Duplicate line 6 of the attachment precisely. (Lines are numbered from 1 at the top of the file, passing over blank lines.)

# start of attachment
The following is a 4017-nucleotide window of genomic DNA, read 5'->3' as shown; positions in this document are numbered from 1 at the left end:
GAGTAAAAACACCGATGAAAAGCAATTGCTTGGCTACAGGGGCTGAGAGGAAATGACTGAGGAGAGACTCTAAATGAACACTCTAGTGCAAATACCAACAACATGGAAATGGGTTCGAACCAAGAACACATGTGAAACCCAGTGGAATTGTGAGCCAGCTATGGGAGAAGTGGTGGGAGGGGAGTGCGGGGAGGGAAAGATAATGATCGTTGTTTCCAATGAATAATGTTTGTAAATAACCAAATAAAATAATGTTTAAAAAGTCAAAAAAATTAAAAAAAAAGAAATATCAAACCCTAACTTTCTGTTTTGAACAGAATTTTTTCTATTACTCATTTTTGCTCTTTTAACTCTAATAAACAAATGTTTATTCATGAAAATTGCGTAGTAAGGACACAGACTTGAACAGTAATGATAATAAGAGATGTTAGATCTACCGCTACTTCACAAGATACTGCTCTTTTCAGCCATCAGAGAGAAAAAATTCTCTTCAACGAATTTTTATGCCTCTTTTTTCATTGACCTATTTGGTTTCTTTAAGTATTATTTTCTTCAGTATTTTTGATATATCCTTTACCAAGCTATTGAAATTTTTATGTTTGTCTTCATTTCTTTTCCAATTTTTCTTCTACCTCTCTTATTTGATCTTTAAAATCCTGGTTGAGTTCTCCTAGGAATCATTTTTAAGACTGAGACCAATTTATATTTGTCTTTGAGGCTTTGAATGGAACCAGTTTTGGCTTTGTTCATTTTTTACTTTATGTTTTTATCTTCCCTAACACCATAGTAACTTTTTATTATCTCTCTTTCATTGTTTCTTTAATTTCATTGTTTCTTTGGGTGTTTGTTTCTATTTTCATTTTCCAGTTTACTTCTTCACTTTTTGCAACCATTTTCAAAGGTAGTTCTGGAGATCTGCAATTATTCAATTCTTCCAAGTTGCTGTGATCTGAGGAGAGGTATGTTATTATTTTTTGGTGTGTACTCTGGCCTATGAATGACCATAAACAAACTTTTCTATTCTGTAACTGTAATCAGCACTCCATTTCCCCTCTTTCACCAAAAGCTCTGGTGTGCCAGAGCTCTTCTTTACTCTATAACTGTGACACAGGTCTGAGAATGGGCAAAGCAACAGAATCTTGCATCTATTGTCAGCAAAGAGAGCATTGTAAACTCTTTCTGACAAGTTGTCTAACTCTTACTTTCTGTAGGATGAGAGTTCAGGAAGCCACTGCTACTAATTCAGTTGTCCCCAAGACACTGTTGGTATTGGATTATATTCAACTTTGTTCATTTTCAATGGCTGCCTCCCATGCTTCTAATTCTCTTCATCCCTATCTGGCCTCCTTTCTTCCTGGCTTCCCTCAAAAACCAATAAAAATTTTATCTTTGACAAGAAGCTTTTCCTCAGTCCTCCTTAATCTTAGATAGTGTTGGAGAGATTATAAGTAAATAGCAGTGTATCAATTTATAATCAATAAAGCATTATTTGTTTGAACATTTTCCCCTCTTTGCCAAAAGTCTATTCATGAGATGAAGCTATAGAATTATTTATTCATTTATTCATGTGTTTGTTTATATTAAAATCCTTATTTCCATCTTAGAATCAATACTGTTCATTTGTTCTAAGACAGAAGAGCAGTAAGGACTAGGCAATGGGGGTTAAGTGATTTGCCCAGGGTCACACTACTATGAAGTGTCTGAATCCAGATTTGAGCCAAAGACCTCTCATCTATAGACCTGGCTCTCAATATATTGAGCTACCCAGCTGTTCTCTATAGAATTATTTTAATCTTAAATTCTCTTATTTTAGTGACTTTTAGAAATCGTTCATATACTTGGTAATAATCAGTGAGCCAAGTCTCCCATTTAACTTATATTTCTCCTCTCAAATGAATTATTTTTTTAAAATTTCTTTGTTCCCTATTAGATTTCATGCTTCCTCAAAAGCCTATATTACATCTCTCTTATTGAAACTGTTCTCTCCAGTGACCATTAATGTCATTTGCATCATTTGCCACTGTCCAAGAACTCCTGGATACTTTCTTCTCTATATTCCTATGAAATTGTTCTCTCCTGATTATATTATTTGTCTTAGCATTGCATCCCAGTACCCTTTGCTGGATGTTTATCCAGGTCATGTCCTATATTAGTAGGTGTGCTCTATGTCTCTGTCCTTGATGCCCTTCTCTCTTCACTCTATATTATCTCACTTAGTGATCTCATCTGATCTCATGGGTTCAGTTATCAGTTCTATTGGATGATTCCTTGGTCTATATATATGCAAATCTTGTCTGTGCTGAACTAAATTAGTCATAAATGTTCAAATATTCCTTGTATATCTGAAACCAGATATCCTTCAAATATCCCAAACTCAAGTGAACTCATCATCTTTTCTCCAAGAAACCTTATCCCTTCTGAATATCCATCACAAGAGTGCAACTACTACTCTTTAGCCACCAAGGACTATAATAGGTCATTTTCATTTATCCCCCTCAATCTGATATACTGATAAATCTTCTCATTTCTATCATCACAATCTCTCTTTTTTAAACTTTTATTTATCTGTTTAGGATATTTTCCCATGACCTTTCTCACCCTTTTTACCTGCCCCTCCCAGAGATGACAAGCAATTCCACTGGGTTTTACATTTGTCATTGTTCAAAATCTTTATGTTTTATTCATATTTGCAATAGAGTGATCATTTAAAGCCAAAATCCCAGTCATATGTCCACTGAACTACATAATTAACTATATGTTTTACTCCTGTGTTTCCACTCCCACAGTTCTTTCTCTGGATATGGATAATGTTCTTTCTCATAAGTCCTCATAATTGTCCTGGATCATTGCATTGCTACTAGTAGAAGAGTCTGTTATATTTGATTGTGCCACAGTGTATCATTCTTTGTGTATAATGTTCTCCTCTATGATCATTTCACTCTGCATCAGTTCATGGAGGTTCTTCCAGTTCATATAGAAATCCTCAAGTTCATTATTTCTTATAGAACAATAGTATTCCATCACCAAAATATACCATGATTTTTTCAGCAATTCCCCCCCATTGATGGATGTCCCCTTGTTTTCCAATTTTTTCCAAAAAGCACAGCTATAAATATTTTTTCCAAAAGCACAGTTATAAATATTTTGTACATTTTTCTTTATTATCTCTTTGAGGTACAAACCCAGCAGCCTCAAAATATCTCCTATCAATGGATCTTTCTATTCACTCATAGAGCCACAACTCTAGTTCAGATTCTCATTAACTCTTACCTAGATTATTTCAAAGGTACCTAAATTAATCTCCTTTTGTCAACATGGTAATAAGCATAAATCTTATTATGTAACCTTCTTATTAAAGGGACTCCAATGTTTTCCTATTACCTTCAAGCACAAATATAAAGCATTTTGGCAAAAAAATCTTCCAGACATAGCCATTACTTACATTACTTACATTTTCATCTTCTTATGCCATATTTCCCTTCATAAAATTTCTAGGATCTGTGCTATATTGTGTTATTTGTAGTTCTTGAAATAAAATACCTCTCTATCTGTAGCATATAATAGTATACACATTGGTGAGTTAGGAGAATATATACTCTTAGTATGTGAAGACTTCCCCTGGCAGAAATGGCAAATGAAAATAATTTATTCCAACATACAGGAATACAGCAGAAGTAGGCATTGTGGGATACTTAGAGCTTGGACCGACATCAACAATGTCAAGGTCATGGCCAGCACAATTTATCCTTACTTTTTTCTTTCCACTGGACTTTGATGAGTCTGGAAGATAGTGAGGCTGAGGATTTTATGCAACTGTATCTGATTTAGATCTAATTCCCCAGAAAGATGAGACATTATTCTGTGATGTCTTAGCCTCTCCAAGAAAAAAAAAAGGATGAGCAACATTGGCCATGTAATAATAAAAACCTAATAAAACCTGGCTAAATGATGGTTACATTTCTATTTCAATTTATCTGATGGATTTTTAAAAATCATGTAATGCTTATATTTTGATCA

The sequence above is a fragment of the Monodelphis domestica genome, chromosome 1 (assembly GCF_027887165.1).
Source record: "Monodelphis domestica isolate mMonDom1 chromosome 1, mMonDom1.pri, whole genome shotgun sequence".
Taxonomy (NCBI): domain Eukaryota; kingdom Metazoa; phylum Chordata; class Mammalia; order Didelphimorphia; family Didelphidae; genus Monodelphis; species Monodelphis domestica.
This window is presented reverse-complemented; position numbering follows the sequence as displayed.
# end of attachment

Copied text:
This window is presented reverse-complemented; position numbering follows the sequence as displayed.